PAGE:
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Repertory Film Listings 

Commentary by Gregg Rickman ( Times compiled from information available Tuesday; it's always advisable to call for confirmation. Price given is standard adult admission; discounts often apply for students, seniors, and members.

We're interested in your film or video event. Please send materials at least two weeks in advance to: Film Editor, SF Weekly, 185 Berry, Suite 3800, San Francisco, CA 94107.


449B 23rd St. (between Telegraph and Broadway), Oakland, (510) 444-7263 and for venue; for information on this program.

THURSDAY (Feb. 9): Antero Alli's The Greater Circulation (2004) translates Rainer Maria Rilke's "Requiem for a Friend," "a cinematic treatment of Rilke's powerful prose addressing the central drama of all women who feel torn between sacrificing their lives to their Art or to Motherhood," into film. Artist in person. $5-10 8 p.m.


2128 Center (at Shattuck), Berkeley, (510) 464-5980, $9.25 save as noted. One of this venue's two screens is a "calendar house" for Landmark Theatres. For additional screenings, see our Showtimes page.

WEDNESDAY & THURSDAY: Be Here to Love Me (Margaret Brown, 2004) 7:15, 9:40 p.m.

FRIDAY THROUGH THURSDAY (Feb. 10-16): Manderlay (Lars von Trier, Denmark, 2005). See Opening for review. Call for times.

MIDNIGHT SHOW (Friday & Saturday): Christopher Lambert is the immortal Highlander (Russell Mulcahy, 1986), tutored in his might by Sean Connery. $8 midnight; also Sat noon.


345 Bush (at Polk), 775-7755, French-language films shown on projected video. $6 donation save as noted.

WEDNESDAY (Feb. 8): Red journalist Daniel Auteuil finds adultery, even with Ludivine Sagnier, isn't all it's cracked up to be in Petites coupures (Pascal Bonitzer, 2002) 6 p.m.


992 Valencia (at 21st Street), 824-3890, $5 save as noted. This venue offers all manner of strange and unusual video and film.

SATURDAY (Feb. 11): ATA's Other Cinema opens its 22nd year of programs with "Outsourcing Torture," an audiovisual lecture on Bush administration policies by Trevor Paglen and A.C. Thompson, followed by short films by Andrew Gilligan (Kidnapping American Style) and Katherin McInnis (Spook Speak) 8:30 p.m.


3630 Balboa (at 38th Avenue), 221-8484, $8.50 save as noted. This great neighborhood house shows films of all sorts.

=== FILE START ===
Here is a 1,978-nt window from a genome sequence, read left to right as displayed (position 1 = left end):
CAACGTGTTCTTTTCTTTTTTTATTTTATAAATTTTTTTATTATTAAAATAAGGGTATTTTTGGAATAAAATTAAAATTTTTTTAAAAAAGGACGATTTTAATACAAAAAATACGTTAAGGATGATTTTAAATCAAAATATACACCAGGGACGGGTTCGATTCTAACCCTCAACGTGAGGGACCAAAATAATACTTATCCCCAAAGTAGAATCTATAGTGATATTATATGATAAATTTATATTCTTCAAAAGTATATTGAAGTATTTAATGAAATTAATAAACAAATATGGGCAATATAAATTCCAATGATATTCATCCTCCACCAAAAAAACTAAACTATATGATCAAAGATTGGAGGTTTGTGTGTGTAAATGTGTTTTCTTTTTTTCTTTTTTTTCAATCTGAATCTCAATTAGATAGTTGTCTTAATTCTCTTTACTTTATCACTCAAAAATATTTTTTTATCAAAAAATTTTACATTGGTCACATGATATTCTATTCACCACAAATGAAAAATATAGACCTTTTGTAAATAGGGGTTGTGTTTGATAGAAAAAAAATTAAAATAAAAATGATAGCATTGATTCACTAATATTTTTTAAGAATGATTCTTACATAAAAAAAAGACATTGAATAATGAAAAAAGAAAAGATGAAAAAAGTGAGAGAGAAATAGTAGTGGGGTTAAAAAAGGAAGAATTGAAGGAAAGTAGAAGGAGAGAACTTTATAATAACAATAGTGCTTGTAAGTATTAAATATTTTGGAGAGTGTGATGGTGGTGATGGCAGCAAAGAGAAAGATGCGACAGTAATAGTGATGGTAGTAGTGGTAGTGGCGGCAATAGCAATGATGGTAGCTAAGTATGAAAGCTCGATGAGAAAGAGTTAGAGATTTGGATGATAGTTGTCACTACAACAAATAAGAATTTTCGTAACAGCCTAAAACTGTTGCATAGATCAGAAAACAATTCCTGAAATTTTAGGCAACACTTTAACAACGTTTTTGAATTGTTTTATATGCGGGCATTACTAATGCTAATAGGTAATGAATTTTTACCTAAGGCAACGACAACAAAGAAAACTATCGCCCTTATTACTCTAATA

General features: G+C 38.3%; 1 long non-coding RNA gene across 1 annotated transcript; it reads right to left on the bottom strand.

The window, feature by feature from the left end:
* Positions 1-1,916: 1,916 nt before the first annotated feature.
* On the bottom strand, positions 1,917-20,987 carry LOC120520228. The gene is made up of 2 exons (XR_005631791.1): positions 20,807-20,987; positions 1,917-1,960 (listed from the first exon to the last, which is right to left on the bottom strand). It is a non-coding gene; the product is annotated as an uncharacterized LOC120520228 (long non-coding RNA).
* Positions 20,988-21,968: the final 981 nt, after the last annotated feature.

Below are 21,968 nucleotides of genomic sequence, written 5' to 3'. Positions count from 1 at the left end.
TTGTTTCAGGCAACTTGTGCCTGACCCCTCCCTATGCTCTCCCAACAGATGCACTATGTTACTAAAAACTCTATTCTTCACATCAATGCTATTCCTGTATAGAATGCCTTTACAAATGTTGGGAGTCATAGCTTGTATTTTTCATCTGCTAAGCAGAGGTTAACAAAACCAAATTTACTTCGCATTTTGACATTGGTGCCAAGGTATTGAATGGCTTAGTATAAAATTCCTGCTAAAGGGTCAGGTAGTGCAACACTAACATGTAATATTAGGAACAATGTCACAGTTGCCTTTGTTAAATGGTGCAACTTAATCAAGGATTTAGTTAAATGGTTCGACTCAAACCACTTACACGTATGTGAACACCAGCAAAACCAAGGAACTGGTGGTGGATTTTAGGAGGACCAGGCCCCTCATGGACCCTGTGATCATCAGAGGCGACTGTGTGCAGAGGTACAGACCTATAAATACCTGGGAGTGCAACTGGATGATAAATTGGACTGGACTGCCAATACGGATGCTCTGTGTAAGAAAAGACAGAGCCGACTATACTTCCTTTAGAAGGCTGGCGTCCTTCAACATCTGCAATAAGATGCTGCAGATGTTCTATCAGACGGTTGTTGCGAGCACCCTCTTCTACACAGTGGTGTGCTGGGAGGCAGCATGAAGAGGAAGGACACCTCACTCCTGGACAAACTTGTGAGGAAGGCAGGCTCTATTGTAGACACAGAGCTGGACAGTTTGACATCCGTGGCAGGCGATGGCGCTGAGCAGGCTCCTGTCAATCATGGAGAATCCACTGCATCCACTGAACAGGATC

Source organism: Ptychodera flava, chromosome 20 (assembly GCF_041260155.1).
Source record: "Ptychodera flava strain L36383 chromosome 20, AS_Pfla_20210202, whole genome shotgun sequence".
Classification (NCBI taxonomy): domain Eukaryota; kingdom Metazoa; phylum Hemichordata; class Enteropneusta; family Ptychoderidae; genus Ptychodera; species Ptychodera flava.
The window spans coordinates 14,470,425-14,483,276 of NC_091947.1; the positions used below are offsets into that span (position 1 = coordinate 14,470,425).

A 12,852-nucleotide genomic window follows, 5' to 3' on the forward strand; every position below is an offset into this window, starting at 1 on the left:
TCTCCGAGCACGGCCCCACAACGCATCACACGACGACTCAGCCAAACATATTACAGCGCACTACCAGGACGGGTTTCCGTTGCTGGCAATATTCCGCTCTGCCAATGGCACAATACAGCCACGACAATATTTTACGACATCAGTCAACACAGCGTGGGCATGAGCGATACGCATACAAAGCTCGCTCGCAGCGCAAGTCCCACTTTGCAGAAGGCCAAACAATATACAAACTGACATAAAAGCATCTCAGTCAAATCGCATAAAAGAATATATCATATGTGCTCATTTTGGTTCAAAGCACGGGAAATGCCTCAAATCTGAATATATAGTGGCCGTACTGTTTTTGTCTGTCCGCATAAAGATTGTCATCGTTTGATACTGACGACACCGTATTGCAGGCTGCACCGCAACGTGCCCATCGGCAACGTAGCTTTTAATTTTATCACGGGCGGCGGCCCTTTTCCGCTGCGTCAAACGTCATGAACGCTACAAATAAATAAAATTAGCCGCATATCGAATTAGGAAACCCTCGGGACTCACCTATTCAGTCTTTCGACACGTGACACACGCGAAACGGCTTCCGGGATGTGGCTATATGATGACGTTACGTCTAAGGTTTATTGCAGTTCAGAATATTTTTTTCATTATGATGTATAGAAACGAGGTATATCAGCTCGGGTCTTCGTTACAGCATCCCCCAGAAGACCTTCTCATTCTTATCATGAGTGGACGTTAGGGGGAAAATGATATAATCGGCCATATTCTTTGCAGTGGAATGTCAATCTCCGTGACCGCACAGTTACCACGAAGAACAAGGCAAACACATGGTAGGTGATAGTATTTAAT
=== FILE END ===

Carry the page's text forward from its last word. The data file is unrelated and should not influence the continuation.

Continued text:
WEDNESDAY & THURSDAY: A pre-Code double feature offers Barbara Stanwyck in the restored, five-minutes longer, Nietzsche-quoting Baby Face (Alfred E. Green, 1933), screening with a musical short, School for Romance (Archie Gottler, 1934), at 2:15, 5:20, 8:25 p.m. On the same program, William Wellman's Night Nurse (1931; 12:50, 3:55, 7 p.m.), with Stanwyck the heroine this time, battling evil chauffeur Clark Gable and drunken socialite clients. On this venue's second screen, Munich (Steven Spielberg, 2005; 3:25, 8:15 p.m. ) and the Palestinian drama Paradise Now (Hany Abu-Assad, 2005; 1:30, 6:30 p.m.).

STARTS FRIDAY: Breaking News (Johnnie To, Hong Kong, 2005). See Opening for review 1:15, 3:15, 5:15, 7:15, 9:15 p.m.


429 Castro (near Market), 621-6120, $9 save as noted. Short-run rep in a spectacular 1922 Greco-Roman-themed palace designed by Timothy L. Pflueger. Evening intermissions feature David Hegarty on the Mighty Wurlitzer.

WEDNESDAY & THURSDAY: Join in the chorus with the nanny in "Sing-A-Long Mary Poppins" (Robert Stevenson, 1964) -- projected subtitles facilitate your warbling. Dress as your favorite character. $15 7 p.m.

FRIDAY THROUGH THURSDAY (Feb. 10-16): Far Side of the Moon (Robert Lepage, France, 2003). See Opening for review 7, 9:15 p.m.; also Sat, Sun, & Wed 2:30, 4:45 p.m.


2534 Mission (between 21st and 22nd streets), 648-7600, Free with meal. This restaurant screens foreign films, usually in 35mm, on the back wall of its outdoor patio, with drive-in speakers available for the tables of those who want to watch while they dine.

DAILY: Thwarted lover Dirk Bogarde melts in the sun in Luchino Visconti's Death in Venice (Italy, 1971), screening through Feb. 26. "Starts at dusk."


2200 Clement (at 23rd Avenue), 666-3468 and for venue; for the 2006 San Francisco Korean American Film Festival. $8 save as noted. This enterprising theater hosts occasional special screenings, this week of films from South Korea. For its regular schedule, see our Showtimes page.

FRIDAY (Feb. 10): An SKAFF screening of Shiri (Je-Gyu Kang, 1999) 9:15 p.m.

SATURDAY (Feb. 11): A Long and Winding Road (Sung-Ju Koo, 2005) 1 p.m. Duellist (Myung-Se Lee, 2005) 9:15 p.m.

SUNDAY (Feb. 12): A Bold Family (Myung Nam Cho, 2005) 1 p.m.


549 Magnolia (at Post), Larkspur, 924-5111, This single-screen art deco theater mixes new and repertory programming. $9 save as noted.

WEDNESDAY & THURSDAY: P.S. Hoffman is T. Capote to a "T" in Bennett Miller's 2005 biopic Wed 9:30 p.m.; Thurs 7 p.m.

THURSDAY: J. Phoenix rises again as J. Cash and carries Walk the Line (James Mangold, 2005) 9:20 p.m.

STARTS FRIDAY: Call theater for program.


1572 California (at Polk), 352-0810, This multiplex is only partly a "calendar house" rep theater; for the rest of the Lumiere schedule, see our Showtimes page. $9.50.

FRIDAY THROUGH THURSDAY (Feb. 10-16): Manderlay (Lars von Trier, Denmark, 2005). See Opening for review. Call for times.


57 Post (near Market), 393-0100 and for information; phone or e-mail for reservations. $7. This cultural asset of long standing continues a spring film series this week. Shown on projected video, with salon-style discussions to follow.

FRIDAY (Feb. 10): Michael Fox hosts the "CinemaLit" spring season. Tonight, Miriam Hopkins is the still point of the triangle of Design for Living (Ernst Lubitsch, 1933) opposite Fredric March and Gary Cooper in this pre-Code gem 6:30 p.m.


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